Following Steve Harvey’s infamous misstep at the Miss Universe pageant in December, the latest Republican debate also seemed to go out of its way to confuse viewers. On February 6, 2016, Republican candidates debated on ABC News for the last time before Tuesday’s New Hampshire primary.
The debate had a rough start: Neurosurgeon Ben Carson missed his cue to walk out onto the stage. Soon, Donald Trump did the same. The debate moderators realized that the two were missing only after announcing the other candidates and belatedly called Carson and Trump to the stage.
At this point in the evening, it seemed that all presidential contenders had finally taken their places — but not quite. After Carson and Trump entered, a few of the candidates began to look quizzically at each other. Where was John Kasich, governor of Ohio? Was he finally giving up his shot at presidential office? No — he, too, had missed his cue. Picking up on the mishap, Marco Rubio, the senator from Florida, introduced Kasich to the debate’s national audience.
This broadcast fiasco resembles much more than a misread script, however. In a way, the confusion on Saturday’s stage mirrors the unpredictable lead shifts which have characterized the 2016 presidential race.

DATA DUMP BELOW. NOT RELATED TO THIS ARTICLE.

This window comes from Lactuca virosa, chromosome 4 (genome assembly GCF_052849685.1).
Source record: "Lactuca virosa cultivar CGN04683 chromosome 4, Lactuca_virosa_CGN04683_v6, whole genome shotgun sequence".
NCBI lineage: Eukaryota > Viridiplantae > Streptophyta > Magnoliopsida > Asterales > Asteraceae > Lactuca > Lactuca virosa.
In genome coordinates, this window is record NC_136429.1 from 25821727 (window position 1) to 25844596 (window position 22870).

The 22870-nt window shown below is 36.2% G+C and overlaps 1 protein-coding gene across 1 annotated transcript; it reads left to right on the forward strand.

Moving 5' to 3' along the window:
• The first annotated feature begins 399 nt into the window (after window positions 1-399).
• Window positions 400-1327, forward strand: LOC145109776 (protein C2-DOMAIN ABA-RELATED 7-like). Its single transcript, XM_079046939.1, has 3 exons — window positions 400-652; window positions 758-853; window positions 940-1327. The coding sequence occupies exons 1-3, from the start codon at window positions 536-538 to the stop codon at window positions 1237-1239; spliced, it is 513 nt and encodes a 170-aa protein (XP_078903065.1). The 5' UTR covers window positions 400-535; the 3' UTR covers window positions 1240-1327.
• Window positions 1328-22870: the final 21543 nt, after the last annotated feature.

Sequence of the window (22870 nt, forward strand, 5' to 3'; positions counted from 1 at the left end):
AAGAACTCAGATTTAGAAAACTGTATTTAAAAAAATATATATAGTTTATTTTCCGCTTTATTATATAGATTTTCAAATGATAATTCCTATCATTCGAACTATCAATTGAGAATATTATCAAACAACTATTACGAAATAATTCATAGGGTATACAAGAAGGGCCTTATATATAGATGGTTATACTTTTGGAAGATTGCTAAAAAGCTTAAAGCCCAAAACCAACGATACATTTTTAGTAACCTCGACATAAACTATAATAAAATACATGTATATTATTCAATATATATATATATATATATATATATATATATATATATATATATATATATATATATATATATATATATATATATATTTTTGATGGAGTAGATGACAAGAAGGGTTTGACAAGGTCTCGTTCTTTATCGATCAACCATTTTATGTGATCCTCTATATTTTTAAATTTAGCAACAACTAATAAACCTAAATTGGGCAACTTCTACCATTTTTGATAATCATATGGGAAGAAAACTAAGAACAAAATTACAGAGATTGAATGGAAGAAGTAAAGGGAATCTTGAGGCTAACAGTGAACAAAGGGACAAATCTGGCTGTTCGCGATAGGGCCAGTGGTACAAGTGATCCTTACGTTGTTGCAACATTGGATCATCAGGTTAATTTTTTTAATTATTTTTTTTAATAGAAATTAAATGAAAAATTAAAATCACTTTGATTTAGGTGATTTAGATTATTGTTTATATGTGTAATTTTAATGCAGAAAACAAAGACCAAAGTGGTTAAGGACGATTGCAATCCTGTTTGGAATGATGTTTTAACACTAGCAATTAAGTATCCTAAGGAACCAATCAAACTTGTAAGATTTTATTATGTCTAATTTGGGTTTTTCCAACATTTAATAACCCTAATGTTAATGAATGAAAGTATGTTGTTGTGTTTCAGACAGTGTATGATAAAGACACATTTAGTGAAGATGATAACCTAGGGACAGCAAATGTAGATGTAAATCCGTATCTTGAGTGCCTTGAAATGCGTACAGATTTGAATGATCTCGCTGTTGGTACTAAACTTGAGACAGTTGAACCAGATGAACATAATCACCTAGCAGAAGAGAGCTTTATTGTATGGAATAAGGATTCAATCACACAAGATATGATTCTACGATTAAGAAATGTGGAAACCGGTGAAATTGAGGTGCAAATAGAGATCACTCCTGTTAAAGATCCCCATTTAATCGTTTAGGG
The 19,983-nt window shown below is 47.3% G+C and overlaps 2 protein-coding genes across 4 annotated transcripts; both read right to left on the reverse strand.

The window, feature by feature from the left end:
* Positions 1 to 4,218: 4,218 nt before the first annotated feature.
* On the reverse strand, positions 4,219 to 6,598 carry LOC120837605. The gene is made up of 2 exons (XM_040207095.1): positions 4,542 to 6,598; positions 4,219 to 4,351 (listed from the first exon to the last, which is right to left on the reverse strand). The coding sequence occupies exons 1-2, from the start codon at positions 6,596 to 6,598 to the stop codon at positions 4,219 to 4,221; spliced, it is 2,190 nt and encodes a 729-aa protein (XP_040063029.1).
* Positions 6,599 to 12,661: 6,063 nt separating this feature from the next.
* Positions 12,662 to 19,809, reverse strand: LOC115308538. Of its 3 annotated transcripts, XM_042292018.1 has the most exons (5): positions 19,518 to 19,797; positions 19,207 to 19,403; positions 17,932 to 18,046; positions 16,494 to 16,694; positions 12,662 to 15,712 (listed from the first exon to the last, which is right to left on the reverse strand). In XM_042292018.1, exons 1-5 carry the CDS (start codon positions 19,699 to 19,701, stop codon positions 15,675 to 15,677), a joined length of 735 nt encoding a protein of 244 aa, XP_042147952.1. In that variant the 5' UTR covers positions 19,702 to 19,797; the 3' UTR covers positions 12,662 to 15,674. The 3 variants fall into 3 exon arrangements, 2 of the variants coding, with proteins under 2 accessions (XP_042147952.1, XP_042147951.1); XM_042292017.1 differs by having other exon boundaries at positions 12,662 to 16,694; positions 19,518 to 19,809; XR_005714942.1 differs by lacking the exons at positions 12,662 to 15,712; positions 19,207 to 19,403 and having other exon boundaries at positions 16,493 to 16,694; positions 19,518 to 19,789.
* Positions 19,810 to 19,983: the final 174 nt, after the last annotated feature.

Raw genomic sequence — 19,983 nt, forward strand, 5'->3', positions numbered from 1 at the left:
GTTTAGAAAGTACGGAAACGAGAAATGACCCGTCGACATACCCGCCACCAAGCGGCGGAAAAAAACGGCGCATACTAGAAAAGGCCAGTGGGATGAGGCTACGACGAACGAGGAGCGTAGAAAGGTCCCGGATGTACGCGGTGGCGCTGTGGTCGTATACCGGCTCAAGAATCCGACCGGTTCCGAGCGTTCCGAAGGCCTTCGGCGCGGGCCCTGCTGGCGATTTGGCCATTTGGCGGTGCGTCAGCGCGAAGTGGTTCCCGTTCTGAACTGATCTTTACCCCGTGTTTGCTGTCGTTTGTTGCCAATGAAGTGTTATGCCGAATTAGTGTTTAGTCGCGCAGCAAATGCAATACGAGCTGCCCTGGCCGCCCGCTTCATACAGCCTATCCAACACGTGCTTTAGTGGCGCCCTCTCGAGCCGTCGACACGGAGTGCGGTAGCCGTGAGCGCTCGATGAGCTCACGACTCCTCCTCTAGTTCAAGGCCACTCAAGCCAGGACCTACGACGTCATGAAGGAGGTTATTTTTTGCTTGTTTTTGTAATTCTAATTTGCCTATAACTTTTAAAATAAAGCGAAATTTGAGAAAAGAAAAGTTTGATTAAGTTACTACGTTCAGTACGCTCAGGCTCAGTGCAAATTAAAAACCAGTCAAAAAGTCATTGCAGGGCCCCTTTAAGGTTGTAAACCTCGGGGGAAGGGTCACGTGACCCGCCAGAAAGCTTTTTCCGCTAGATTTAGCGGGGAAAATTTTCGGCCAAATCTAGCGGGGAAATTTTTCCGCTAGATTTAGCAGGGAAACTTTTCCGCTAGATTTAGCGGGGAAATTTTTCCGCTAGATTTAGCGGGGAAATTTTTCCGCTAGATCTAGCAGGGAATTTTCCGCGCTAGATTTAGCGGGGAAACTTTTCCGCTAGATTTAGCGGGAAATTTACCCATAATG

The most startling example, of course, is last night’s New Hampshire primary. Last week’s Iowa caucus went, somewhat surprisingly, to Cruz: Although Trump had a commanding lead for months, his decision not to debate in Iowa seemed to relegate him to second place.
Yet Trump pulled off a stunning victory on Tuesday, winning what the New York Times has called “the biggest victory in a New Hampshire Republican primary since at least 2000.” Meanwhile, once-favored outsider Ben Carson finished eighth. Kasich, all but forgotten on Saturday night, finished a distant second behind Trump.
In short, the Republican debate mishap aptly represents what has been an ever-changing and unpredictable presidential race. The next couple of weeks will be interesting as we observe who else stumbles onto the national stage.
— Bill Davison is a freshman studying international affairs. Elizabeth Ridgeway is Editor-in-Chief of THE ARCH CONSERVATIVE